SEPTA strike possible as contract talks drag on
The union representing SEPTA workers hasn't ruled out a strike as contract negotiations with the transit agency come down to the wire.
What's happening: Transit Workers Union Local 234 president Willie Brown told Mike that demands related to paid parental leave remain a significant roadblock in negotiations ahead of Sunday's contract expiration date.
- "Nobody wants to strike," he said about the union representing 5,100 SEPTA employees. "We're going to do everything we can to avert a strike. If that's something that happens, it happens out of our control."
State of play: Negotiations moved to a hotel room in Wyndham Philadelphia Historic District on Monday in an effort to strike a deal, Brown confirmed.
- SEPTA has pitched the union a pair of proposals: a four-year contract with no wage increases and a two-year contract with "small raises," Brown said.
- SEPTA spokesperson Andrew Busch added that the shorter-term deal includes a pandemic payment and other benefits.
Meanwhile, the union wants its members who worked during the pandemic to be paid in recompense. At least 11 members died from the virus.
- Brown said the union's demands include raises between 3-4%, hazard pay, death compensation and benefits for workers' families.
What they're saying: SEPTA is finalizing service plans in the event of a strike and continuing to negotiate for a contract that is "fair and financially responsible," Busch told Mike in an email.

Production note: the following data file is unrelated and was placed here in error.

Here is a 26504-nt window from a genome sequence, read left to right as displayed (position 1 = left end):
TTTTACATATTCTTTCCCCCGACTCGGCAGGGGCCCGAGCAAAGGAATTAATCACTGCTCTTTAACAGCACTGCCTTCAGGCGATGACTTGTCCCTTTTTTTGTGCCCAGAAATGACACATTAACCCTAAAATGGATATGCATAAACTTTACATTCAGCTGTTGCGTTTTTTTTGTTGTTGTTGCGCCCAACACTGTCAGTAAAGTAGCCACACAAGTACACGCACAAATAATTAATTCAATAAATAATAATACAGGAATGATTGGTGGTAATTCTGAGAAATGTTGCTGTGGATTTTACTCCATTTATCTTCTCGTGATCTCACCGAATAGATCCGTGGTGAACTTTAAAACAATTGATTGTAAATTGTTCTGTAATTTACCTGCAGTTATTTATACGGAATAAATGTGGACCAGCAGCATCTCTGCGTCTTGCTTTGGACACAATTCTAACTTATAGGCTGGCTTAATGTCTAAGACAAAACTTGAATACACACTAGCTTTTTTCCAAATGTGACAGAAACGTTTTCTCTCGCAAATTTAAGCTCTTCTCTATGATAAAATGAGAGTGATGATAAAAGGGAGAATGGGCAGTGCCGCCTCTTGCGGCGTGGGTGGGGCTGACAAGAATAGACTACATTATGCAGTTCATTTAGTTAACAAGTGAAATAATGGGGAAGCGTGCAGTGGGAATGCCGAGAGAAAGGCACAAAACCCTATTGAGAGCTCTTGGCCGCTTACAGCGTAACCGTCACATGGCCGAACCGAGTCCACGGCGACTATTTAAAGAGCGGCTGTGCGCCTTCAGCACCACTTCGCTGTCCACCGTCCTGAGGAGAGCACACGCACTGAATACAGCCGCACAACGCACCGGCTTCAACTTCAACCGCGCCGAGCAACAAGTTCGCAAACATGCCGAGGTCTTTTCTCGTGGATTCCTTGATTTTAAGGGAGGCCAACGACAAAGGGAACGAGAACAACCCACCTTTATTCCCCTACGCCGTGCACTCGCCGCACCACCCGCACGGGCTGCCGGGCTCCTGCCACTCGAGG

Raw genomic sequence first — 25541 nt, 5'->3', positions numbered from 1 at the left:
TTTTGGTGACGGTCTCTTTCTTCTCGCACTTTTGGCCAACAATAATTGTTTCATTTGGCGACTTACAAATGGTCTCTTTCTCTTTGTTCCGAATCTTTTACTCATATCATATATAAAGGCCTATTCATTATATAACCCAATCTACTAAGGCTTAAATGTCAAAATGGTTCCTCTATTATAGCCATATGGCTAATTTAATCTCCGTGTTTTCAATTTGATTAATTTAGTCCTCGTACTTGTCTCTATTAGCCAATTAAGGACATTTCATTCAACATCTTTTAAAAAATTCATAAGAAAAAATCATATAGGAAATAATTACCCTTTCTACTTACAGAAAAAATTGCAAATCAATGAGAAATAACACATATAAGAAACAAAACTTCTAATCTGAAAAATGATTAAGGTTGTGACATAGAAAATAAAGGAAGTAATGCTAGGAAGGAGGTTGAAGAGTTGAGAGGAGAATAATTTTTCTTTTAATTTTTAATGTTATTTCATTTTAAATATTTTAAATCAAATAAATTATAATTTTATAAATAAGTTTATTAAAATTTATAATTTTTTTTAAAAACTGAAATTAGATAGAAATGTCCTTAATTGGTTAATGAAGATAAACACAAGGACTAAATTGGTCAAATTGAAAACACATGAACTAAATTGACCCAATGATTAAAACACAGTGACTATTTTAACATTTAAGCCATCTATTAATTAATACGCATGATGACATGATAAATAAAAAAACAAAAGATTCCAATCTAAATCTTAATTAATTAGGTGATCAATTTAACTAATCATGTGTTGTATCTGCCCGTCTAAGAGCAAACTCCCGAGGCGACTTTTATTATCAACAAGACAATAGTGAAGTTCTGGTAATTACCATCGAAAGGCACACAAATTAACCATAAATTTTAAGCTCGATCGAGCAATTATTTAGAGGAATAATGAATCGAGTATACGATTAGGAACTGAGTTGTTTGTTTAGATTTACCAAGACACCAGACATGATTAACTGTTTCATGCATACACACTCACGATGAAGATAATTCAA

- "We have to find a way to provide fair wages and benefits to employees, while also facing the challenges ahead," he wrote.
The intrigue: The union hadn't held a strike authorization vote as of Tuesday, but Brown declined to say whether a vote was scheduled.
- Brown also sidestepped a question about whether members would remain on the job without a contract if negotiations extended beyond Sunday.
- "I'll make a decision once we get close to it," he said.
Of note: TWU strikes over contract negotiations aren't uncommon, the most recent of which was in 2016.
The bottom line: Some are already planning for a potential strike. Philadelphia School District Superintendent William Hite asked parents Tuesday to prepare for possibly having to shift to virtual learning.
- Hite warned that a SEPTA strike would have a "devastating impact" on the district's operations.
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